Don’t Think Twice, by David Bax
Jim Bennett (Mark Wahlberg) borrows a lot of money from one dangerous man (Michael Kenneth Williams as Neville) in order to pay a portion of the huge debt he owes to another dangerous man (Alvin Ing as Mister Lee). Neville gives him one week to pay it back or be killed. That’s not the only storyline in Rupert Wyatt’s The Gambler but that ticking clock gives the film its tension and parameters. It also invites comparisons to this year’s Calvary, directed by John Michael McDonagh, which also concerns a man who spends a week getting his affairs in order before facing the possibility of death. The Gambler never gets quite as philosophically or psychologically murky as Calvary (though both films are too fond of self-consciously clever dialogue). Still, despite not stacking up in that essentially arbitrary comparison, the film is largely successful by its own tidier and more digestible standards.
Bennett is a grown-up rich kid who wrote one successful novel and now teaches literature at a fictional, prominent college in Los Angeles. He’s very bad at his job, just like he seems to be very bad at everything, largely because he doesn’t care about anything. Perhaps he’s stricken with the severest possible case of affluenza but his choices are self-destructive to the point of being near-suicidal.
Of course, his behavior does have a more sensible explanation, though Wyatt and screenwriter William Monahan wisely avoid literalizing it. The Gambler begins with Bennett beside the bed of his grandfather (George Kennedy), having one last final conversation with the man, who is closer to a father than Bennett’s actual, absent dad. Everything that follows can be read as the actions of a man who has become unanchored by grief, casting about until the sea decides to steady or sink him. It’s not dissimilar to the Coens’ Inside Llewyn Davis from last year, which also spent a week following a man who behaves rashly and erratically following the death of someone close to him.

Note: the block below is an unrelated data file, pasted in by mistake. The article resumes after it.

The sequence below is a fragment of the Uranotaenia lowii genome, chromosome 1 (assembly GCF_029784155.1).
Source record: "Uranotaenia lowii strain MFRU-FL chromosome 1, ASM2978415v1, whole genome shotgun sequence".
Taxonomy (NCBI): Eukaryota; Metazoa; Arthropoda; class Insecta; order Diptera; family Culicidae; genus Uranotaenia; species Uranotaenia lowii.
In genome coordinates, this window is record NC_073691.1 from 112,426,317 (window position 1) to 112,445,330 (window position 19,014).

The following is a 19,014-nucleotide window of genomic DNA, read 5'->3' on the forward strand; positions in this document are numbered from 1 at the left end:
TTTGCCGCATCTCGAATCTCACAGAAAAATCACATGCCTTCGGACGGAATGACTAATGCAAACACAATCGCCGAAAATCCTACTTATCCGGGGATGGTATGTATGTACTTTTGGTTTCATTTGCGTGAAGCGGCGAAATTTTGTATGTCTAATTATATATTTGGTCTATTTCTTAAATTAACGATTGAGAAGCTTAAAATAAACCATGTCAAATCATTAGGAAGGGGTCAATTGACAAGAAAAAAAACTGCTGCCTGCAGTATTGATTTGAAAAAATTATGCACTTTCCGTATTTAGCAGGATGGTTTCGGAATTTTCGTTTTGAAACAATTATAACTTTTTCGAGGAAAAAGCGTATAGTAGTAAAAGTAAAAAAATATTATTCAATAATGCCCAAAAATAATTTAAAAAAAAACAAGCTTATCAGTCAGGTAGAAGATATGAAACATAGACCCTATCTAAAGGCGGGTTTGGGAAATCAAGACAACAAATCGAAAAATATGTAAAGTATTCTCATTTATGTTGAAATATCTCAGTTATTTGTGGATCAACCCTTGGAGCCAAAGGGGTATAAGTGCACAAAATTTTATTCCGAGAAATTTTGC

Bennett may have a nice house, a nice car and a good job but he spends as much time as possible sliding along in the filth of the city’s secret casinos and career criminal hangouts. Wyatt’s vision of an underground Los Angeles of mobsters and other unsavory sorts that runs parallel to the daylight world is like a polished and compacted version of John Cassavetes’ The Killing of a Chinese Bookie. Grieg Fraser’s cinematography is rich and compelling but it feels a tad too worried over to approximate the verisimilitude of Cassavetes.
But who needs realism when you’ve got such glorious music on the soundtrack? The score is by Jon Brion and Theo Green but the song selections are what really stand out. Like Martin Scorsese, Wyatt picks the perfect songs to augment or reinterpret the impression of the scenes without ever – or almost never – borrowing their emotions wholesale. From Billy Bragg to Dinah Washington to Pulp to M83, the music practically demands equal billing with the stars.
The Gambler, as it turns out, has a lot in common with a lot of other movies. There’s nothing wrong with Wyatt being influenced by the Coens or Cassavetes or Scorsese but there comes a point where a film’s own power and competence – both things this one has in abundance – are overshadowed by all the better films it calls to mind.